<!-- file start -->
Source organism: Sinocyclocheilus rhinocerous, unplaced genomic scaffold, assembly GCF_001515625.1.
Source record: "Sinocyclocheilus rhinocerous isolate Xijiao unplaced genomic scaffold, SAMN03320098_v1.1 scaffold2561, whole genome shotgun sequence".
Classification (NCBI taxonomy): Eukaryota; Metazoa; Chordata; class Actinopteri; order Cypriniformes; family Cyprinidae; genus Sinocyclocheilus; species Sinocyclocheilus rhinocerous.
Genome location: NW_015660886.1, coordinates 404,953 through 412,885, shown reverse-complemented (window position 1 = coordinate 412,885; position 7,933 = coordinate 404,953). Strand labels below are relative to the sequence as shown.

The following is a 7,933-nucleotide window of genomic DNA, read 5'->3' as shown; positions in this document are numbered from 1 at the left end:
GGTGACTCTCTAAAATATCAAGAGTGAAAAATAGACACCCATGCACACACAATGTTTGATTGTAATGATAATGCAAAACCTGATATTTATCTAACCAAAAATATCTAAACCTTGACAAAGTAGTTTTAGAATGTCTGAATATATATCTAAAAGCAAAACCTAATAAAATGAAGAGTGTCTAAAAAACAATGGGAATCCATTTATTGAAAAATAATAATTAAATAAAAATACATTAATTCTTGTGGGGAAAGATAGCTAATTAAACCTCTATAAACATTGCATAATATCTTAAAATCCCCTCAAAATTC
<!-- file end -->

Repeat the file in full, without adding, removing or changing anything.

Source organism: Sinocyclocheilus rhinocerous, unplaced genomic scaffold, assembly GCF_001515625.1.
Source record: "Sinocyclocheilus rhinocerous isolate Xijiao unplaced genomic scaffold, SAMN03320098_v1.1 scaffold2561, whole genome shotgun sequence".
Classification (NCBI taxonomy): Eukaryota; Metazoa; Chordata; class Actinopteri; order Cypriniformes; family Cyprinidae; genus Sinocyclocheilus; species Sinocyclocheilus rhinocerous.
Genome location: NW_015660886.1, coordinates 404,953 through 412,885, shown reverse-complemented (window position 1 = coordinate 412,885; position 7,933 = coordinate 404,953). Strand labels below are relative to the sequence as shown.

The following is a 7,933-nucleotide window of genomic DNA, read 5'->3' as shown; positions in this document are numbered from 1 at the left end:
GGTGACTCTCTAAAATATCAAGAGTGAAAAATAGACACCCATGCACACACAATGTTTGATTGTAATGATAATGCAAAACCTGATATTTATCTAACCAAAAATATCTAAACCTTGACAAAGTAGTTTTAGAATGTCTGAATATATATCTAAAAGCAAAACCTAATAAAATGAAGAGTGTCTAAAAAACAATGGGAATCCATTTATTGAAAAATAATAATTAAATAAAAATACATTAATTCTTGTGGGGAAAGATAGCTAATTAAACCTCTATAAACATTGCATAATATCTTAAAATCCCCTCAAAATTC